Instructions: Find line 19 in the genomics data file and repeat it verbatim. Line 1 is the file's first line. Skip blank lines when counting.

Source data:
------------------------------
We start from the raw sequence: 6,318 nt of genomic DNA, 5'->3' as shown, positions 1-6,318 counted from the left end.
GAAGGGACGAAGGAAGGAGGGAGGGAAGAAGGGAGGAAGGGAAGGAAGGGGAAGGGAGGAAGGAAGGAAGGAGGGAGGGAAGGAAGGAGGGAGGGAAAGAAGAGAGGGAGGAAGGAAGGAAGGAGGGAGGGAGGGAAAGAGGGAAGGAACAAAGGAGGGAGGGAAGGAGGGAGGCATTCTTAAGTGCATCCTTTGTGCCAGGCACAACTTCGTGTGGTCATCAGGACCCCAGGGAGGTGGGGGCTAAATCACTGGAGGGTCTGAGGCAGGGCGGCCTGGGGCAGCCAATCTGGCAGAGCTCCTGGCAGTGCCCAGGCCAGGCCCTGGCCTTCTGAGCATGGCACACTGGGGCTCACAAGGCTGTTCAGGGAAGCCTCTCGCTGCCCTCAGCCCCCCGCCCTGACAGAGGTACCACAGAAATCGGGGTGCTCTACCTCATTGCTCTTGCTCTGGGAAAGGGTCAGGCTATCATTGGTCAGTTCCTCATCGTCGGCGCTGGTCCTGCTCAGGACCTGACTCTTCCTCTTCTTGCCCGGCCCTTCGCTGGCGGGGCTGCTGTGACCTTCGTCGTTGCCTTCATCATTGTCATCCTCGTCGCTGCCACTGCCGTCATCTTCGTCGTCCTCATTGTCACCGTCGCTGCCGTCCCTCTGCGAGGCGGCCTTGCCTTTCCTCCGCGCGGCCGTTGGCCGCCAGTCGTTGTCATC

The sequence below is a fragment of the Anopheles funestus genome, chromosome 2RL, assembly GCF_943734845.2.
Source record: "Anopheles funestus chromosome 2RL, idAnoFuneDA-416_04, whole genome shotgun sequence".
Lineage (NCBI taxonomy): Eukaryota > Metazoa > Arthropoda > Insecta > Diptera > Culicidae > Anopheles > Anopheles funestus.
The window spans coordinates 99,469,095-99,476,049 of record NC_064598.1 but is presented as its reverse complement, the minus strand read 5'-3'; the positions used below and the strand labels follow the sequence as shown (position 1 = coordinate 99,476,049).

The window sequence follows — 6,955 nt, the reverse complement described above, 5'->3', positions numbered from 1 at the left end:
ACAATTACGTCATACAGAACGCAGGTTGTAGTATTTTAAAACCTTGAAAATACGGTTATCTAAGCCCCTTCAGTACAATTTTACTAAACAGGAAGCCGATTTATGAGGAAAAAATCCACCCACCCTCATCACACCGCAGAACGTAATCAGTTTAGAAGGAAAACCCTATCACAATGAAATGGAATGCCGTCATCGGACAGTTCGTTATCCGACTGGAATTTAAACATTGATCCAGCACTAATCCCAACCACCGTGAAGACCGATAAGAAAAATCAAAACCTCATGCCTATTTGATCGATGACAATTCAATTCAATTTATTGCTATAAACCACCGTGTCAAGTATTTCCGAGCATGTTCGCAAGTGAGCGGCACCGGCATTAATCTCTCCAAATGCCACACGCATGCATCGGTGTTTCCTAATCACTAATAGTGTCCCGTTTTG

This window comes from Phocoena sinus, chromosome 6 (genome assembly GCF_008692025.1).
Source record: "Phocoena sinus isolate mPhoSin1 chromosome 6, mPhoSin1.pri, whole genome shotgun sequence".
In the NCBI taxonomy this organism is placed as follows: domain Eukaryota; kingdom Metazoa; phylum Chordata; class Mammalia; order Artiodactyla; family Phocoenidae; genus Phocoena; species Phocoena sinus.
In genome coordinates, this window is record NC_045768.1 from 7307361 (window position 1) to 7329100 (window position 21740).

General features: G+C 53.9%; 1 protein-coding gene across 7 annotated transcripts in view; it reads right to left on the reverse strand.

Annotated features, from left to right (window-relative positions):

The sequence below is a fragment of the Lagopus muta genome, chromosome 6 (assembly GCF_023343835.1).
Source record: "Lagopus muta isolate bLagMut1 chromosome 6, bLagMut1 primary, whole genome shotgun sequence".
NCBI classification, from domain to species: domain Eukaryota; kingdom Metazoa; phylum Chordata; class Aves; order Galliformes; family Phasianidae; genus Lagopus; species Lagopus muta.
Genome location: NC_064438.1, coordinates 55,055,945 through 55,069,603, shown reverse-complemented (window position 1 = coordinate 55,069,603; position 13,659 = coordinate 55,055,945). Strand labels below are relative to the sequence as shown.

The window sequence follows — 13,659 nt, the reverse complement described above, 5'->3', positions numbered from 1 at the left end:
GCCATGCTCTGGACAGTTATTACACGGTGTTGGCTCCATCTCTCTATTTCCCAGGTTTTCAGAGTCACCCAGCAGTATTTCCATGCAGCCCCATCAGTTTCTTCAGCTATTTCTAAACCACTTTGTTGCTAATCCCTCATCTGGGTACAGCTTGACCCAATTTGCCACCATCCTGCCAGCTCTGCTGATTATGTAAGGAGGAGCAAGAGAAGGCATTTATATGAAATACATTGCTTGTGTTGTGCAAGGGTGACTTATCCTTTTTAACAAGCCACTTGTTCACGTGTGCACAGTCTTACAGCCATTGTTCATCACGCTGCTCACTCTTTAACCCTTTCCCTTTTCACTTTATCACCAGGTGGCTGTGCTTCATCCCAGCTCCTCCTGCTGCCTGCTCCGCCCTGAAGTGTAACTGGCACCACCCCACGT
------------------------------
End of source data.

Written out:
The window sequence follows — 13,659 nt, the reverse complement described above, 5'->3', positions numbered from 1 at the left end: